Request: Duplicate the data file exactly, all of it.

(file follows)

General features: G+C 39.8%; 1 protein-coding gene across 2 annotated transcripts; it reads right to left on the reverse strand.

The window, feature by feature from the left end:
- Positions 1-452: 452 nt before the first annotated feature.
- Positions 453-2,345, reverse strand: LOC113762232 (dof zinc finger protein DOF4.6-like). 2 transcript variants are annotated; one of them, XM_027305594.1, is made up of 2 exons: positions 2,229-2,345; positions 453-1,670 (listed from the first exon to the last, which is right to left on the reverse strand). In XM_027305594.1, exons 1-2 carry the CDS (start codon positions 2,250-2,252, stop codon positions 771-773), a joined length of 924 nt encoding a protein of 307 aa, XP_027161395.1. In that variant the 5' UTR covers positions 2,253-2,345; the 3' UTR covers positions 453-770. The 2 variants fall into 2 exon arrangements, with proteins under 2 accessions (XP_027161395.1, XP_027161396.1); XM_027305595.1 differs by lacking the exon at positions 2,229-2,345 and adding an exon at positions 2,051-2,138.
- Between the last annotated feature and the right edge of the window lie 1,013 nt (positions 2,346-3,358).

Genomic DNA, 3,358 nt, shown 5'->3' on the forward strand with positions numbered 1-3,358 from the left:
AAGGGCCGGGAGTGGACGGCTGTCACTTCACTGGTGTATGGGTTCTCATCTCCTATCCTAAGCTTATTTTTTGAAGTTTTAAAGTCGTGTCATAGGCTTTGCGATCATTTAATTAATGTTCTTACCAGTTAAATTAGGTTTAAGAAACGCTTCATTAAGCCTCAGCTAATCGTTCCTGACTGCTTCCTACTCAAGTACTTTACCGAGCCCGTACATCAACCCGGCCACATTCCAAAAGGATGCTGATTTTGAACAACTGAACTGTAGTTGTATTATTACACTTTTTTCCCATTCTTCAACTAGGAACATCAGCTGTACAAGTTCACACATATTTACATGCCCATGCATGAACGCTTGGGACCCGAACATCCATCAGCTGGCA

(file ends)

General features: G+C 39.8%; 1 protein-coding gene across 2 annotated transcripts; it reads right to left on the reverse strand.

The window, feature by feature from the left end:
- Positions 1-452: 452 nt before the first annotated feature.
- Positions 453-2,345, reverse strand: LOC113762232 (dof zinc finger protein DOF4.6-like). 2 transcript variants are annotated; one of them, XM_027305594.1, is made up of 2 exons: positions 2,229-2,345; positions 453-1,670 (listed from the first exon to the last, which is right to left on the reverse strand). In XM_027305594.1, exons 1-2 carry the CDS (start codon positions 2,250-2,252, stop codon positions 771-773), a joined length of 924 nt encoding a protein of 307 aa, XP_027161395.1. In that variant the 5' UTR covers positions 2,253-2,345; the 3' UTR covers positions 453-770. The 2 variants fall into 2 exon arrangements, with proteins under 2 accessions (XP_027161395.1, XP_027161396.1); XM_027305595.1 differs by lacking the exon at positions 2,229-2,345 and adding an exon at positions 2,051-2,138.
- Between the last annotated feature and the right edge of the window lie 1,013 nt (positions 2,346-3,358).

Genomic DNA, 3,358 nt, shown 5'->3' on the forward strand with positions numbered 1-3,358 from the left:
AAGGGCCGGGAGTGGACGGCTGTCACTTCACTGGTGTATGGGTTCTCATCTCCTATCCTAAGCTTATTTTTTGAAGTTTTAAAGTCGTGTCATAGGCTTTGCGATCATTTAATTAATGTTCTTACCAGTTAAATTAGGTTTAAGAAACGCTTCATTAAGCCTCAGCTAATCGTTCCTGACTGCTTCCTACTCAAGTACTTTACCGAGCCCGTACATCAACCCGGCCACATTCCAAAAGGATGCTGATTTTGAACAACTGAACTGTAGTTGTATTATTACACTTTTTTCCCATTCTTCAACTAGGAACATCAGCTGTACAAGTTCACACATATTTACATGCCCATGCATGAACGCTTGGGACCCGAACATCCATCAGCTGGCA